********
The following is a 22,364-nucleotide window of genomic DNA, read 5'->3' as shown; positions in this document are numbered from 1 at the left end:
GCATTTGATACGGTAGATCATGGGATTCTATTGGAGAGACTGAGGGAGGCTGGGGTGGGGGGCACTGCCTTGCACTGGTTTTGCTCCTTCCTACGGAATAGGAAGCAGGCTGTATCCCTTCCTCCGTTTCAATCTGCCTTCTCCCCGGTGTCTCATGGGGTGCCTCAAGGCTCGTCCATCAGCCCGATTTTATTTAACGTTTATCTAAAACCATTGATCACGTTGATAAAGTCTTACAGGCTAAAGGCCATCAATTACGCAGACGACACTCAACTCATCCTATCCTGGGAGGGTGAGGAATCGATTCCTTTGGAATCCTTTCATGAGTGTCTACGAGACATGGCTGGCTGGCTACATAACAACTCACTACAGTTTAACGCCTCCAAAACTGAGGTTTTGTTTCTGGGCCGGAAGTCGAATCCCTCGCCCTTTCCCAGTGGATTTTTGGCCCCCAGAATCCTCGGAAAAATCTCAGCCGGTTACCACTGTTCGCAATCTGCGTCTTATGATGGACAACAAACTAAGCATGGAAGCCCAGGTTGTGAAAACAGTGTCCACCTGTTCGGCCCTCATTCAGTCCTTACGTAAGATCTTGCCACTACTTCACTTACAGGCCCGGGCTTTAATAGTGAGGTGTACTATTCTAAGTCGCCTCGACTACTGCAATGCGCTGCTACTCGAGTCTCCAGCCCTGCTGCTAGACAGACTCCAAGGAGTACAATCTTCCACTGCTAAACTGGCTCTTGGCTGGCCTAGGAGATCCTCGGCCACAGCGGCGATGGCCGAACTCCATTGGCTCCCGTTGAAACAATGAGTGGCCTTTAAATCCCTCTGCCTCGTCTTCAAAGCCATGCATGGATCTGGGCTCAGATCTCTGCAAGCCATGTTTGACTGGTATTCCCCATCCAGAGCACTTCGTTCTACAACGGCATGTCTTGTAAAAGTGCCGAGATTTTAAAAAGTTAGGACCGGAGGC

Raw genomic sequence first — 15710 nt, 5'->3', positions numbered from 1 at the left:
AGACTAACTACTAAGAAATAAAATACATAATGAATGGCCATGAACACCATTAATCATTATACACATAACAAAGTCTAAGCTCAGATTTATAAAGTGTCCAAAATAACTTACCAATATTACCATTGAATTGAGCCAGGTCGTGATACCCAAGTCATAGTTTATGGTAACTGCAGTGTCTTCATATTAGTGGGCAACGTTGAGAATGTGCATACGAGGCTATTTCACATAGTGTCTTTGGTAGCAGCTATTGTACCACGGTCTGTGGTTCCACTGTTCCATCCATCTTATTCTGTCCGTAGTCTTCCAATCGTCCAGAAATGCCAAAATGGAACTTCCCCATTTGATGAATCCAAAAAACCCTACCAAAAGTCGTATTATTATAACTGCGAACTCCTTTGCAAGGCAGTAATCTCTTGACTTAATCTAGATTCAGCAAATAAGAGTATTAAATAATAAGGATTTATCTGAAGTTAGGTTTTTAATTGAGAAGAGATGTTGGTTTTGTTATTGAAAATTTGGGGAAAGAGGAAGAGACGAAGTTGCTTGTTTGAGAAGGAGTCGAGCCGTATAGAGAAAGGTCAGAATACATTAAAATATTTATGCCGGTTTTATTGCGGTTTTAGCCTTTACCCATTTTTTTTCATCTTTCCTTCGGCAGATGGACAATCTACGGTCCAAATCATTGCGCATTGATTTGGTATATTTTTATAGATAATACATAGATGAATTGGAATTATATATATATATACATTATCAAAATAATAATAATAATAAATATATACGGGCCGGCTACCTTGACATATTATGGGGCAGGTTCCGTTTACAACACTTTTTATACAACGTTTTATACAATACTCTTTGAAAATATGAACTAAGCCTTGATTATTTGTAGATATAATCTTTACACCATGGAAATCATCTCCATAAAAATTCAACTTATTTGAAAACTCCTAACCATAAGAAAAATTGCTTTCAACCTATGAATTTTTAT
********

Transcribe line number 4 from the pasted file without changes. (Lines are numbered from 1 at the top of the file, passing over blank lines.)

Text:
AGACTAACTACTAAGAAATAAAATACATAATGAATGGCCATGAACACCATTAATCATTATACACATAACAAAGTCTAAGCTCAGATTTATAAAGTGTCCAAAATAACTTACCAATATTACCATTGAATTGAGCCAGGTCGTGATACCCAAGTCATAGTTTATGGTAACTGCAGTGTCTTCATATTAGTGGGCAACGTTGAGAATGTGCATACGAGGCTATTTCACATAGTGTCTTTGGTAGCAGCTATTGTACCACGGTCTGTGGTTCCACTGTTCCATCCATCTTATTCTGTCCGTAGTCTTCCAATCGTCCAGAAATGCCAAAATGGAACTTCCCCATTTGATGAATCCAAAAAACCCTACCAAAAGTCGTATTATTATAACTGCGAACTCCTTTGCAAGGCAGTAATCTCTTGACTTAATCTAGATTCAGCAAATAAGAGTATTAAATAATAAGGATTTATCTGAAGTTAGGTTTTTAATTGAGAAGAGATGTTGGTTTTGTTATTGAAAATTTGGGGAAAGAGGAAGAGACGAAGTTGCTTGTTTGAGAAGGAGTCGAGCCGTATAGAGAAAGGTCAGAATACATTAAAATATTTATGCCGGTTTTATTGCGGTTTTAGCCTTTACCCATTTTTTTTCATCTTTCCTTCGGCAGATGGACAATCTACGGTCCAAATCATTGCGCATTGATTTGGTATATTTTTATAGATAATACATAGATGAATTGGAATTATATATATATATACATTATCAAAATAATAATAATAATAAATATATACGGGCCGGCTACCTTGACATATTATGGGGCAGGTTCCGTTTACAACACTTTTTATACAACGTTTTATACAATACTCTTTGAAAATATGAACTAAGCCTTGATTATTTGTAGATATAATCTTTACACCATGGAAATCATCTCCATAAAAATTCAACTTATTTGAAAACTCCTAACCATAAGAAAAATTGCTTTCAACCTATGAATTTTTAT